Why I am not simlply a mom who tries to give her best

by | Jun 4, 2017 | Education, Personal growth | 0 comments

Sometimes, per social media I receive some tagged image from friends of mine that are mothers too. These images have text on it, and it says something like: “There is no superhero mom, there are real moms who try to give their best, and sometimes fail”.
These texts trigger something inside me, and I don’t accept the tagging on my timeline.


Why? Because I’m not “a real mom who tries to give my best and sometimes fail”. I refuse to see me like that.

I imagine my husband, owner of a car-garage, talking to his clients that way: “You know, I am not the best car mechanic, sometimes I fail and make big mistakes.. However I will try to fix your car the best I can.. I surely won’t give my car to a Car mechanic like that! Or the day I have a talk with the Kindergarten teacher, and the teacher tells me: “you know, I’m not the best teacher, I’m just a real one. I hope you’re OK with that, even if sometimes I have my bad days and fail.”

Would you trust that kind of teacher?

I won’t.

So why is it that we as parents talk that way of our own skills? We are professionals in our parenthood from the moment we became pregnant, or the moment we receive a child into our family as our own!

I found that there are several categories of Parents, dealing differently with their shortcomings.

  • The “I follow my heart” mom.

These moms just do what they feel right at the moment. They don’t like to read any books about the whole subject of raising kids, they mostly don’t accept advice from others – because, after all, they are the parents, so they will know what to do.

  •  The “everyone else knows it better” mom


    These moms just follow one advice after the other. They don’t know that they have the unique capacity to know their kids and finding great ideas and ways that work for their kids. The attitude of these moms is: “Tell me what I should do”.

  •  The “following an expert” mom

    These moms get to know a so-called expert and imply that book or teaching in every action with their child. I know a woman, raised that way, hearing the word “Dobson” thousands of times during her childhood. (James Dobson is a well-known author of several books for rising kids) The phrases “Dobson said…”, “I read that Dobson would do…”, “Dobson thinks….” were used many times a day, involved in every action.

  • The “I am a failure”  mom 

    Moms like that are often brilliant in their heart for their kids, how they perceive their kids… but they don’t know that. The overall feeling in talking with such a mom is: I’m not adequate to be a mom. I fail every day. I hope somehow my kids will still turn out well.

  •  The “Powerless”  mom 

    A  Powerless mom often uses threats, shouting, punishment and even manipulation with her kids. Not because she doesn’t love them or because she thinks that’s the best thing to do. But simply because she feels powerless to handle the challenges, is overwhelmed and hopeless about her capacities as a mother.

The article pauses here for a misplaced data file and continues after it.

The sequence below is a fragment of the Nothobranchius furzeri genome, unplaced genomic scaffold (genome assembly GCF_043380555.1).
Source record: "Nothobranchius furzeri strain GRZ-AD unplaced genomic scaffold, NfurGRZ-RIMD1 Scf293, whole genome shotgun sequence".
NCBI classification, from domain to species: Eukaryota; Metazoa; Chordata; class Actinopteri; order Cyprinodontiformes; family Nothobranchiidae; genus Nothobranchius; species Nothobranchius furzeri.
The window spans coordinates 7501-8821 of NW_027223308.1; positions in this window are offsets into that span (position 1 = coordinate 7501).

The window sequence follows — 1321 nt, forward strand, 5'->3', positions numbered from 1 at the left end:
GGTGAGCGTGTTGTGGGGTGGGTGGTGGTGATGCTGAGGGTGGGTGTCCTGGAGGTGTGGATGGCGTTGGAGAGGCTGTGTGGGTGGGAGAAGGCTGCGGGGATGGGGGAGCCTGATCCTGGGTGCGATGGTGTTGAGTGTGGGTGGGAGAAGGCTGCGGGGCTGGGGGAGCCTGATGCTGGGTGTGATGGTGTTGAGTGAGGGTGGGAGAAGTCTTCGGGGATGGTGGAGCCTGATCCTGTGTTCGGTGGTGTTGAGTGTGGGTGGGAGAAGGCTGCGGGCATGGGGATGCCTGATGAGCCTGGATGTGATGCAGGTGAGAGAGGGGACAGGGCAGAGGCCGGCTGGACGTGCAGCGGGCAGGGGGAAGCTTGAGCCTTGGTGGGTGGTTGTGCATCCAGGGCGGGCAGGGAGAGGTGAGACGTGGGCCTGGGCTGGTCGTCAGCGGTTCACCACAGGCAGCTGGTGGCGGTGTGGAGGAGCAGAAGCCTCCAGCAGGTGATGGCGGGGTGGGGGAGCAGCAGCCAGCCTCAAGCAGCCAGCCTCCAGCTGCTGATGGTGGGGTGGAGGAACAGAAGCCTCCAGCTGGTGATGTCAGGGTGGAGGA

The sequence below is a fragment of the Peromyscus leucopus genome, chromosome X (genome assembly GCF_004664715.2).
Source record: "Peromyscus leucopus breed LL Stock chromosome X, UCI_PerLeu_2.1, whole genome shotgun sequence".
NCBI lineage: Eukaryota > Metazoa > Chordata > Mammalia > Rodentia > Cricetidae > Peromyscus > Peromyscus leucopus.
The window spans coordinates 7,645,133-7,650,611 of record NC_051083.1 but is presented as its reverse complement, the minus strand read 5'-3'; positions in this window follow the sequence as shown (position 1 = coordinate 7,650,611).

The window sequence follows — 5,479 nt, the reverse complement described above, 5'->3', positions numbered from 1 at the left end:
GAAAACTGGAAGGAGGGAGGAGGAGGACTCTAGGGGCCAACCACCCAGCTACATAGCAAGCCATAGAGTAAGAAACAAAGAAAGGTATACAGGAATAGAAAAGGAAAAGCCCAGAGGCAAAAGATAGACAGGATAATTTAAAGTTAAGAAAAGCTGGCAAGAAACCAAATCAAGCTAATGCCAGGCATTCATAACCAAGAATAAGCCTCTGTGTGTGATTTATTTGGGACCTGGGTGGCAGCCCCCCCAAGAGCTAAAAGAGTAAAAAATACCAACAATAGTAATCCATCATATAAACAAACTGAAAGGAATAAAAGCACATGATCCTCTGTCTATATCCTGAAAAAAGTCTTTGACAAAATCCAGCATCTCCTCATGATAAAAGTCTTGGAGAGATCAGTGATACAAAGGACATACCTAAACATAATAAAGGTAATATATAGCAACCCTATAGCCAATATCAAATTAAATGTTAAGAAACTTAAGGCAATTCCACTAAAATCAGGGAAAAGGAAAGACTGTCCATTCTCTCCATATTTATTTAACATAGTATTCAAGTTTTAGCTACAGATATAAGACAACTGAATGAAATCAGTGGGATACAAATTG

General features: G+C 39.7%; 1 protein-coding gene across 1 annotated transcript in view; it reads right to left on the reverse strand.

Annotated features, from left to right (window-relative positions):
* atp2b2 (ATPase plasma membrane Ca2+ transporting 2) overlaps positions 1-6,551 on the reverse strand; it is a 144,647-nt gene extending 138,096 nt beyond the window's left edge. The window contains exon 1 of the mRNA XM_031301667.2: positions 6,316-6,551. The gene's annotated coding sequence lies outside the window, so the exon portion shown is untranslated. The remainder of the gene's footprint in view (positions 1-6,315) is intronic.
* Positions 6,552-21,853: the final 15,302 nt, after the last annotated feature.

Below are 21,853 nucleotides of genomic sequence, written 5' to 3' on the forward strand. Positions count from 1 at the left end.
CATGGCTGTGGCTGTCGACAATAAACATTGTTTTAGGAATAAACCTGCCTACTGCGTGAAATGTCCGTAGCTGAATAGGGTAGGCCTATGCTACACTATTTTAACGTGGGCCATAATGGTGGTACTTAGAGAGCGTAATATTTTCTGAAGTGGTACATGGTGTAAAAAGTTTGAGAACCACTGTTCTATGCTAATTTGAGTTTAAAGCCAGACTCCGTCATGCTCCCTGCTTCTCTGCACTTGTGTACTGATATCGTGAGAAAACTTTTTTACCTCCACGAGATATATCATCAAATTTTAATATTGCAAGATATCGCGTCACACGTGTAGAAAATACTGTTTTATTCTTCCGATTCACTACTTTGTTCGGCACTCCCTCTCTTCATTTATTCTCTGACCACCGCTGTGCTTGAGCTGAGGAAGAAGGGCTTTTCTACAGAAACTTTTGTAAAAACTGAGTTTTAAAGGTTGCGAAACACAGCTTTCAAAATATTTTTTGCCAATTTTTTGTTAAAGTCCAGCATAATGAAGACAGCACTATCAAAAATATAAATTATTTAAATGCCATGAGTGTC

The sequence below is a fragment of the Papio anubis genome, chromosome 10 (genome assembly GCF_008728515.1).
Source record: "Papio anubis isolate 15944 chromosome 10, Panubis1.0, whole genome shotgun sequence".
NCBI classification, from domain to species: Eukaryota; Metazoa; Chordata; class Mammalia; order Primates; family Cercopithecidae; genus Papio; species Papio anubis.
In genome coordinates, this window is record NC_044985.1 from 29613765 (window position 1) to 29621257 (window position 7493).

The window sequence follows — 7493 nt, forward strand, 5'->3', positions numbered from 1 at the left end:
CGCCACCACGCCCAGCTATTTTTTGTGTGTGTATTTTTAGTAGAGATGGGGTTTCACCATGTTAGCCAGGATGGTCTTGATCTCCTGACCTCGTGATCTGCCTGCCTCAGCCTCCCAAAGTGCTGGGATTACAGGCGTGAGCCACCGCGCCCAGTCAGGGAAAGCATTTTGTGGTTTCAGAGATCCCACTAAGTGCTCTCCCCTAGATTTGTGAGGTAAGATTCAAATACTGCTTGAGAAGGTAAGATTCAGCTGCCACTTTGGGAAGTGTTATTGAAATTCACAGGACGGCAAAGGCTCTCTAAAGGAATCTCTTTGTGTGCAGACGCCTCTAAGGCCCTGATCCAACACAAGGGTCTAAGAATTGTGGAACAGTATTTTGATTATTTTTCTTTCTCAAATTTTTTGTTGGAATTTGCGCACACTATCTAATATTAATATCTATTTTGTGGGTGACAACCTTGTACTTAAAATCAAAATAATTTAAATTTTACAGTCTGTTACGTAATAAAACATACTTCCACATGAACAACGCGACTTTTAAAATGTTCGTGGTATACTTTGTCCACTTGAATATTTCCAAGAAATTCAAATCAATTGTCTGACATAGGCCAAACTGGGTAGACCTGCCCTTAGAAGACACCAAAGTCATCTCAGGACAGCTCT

Now take each one of these examples and compare it with the car mechanic or the teacher above. What would you think of such a person? Would you give them your car? Would you give them your kids? I won’t.

So why it is that as parents we take on these attitudes?

I don’t say that we have to hold up an image we aren’t. And I don’t mean that we should be hiding our weakness.

Let’s continue in the example of the professional world.

My husband, even though he has been working with cars for 25 years, regularly visits classes about how to be a better one. He is confident in his ability to do the regular duties without help, but if he lacks the knowledge for a specific job, he gets it from a tech manual. Same with the kindergarten teacher. My child just got a Wednesday off because she had a day of training and development.
This is the attitude I choose to have.


This attitude is called “hungry for growth”, “teach-ability” and invest my heart and time of becoming even more professional. Becoming the best I can be. I believe that there is no person better suited to be the mom for my kids than me. So, I want to become that mom. I choose to have an attitude of growth in every area of my life.

  • Growth in my Character.
  • Growth in my understanding of the different stage of development of children, reading good books or visit seminars about that subject.
  • Growth in my marriage – this will greatly influence my growth
  • Growth in the parts I’m still hurting. And getting whole.
  • Growth in the things I am failing, to have success the next time.
  • Growth in knowing God, as this will greatly influence my capacity to love my kids and teach them how loved they are by him.

She turned her can’ts into cans and her dreams into plans.



  1. How to be a perfect mom – (and why you are able to be one) - […] this article I describe why I don’t talk like that […]

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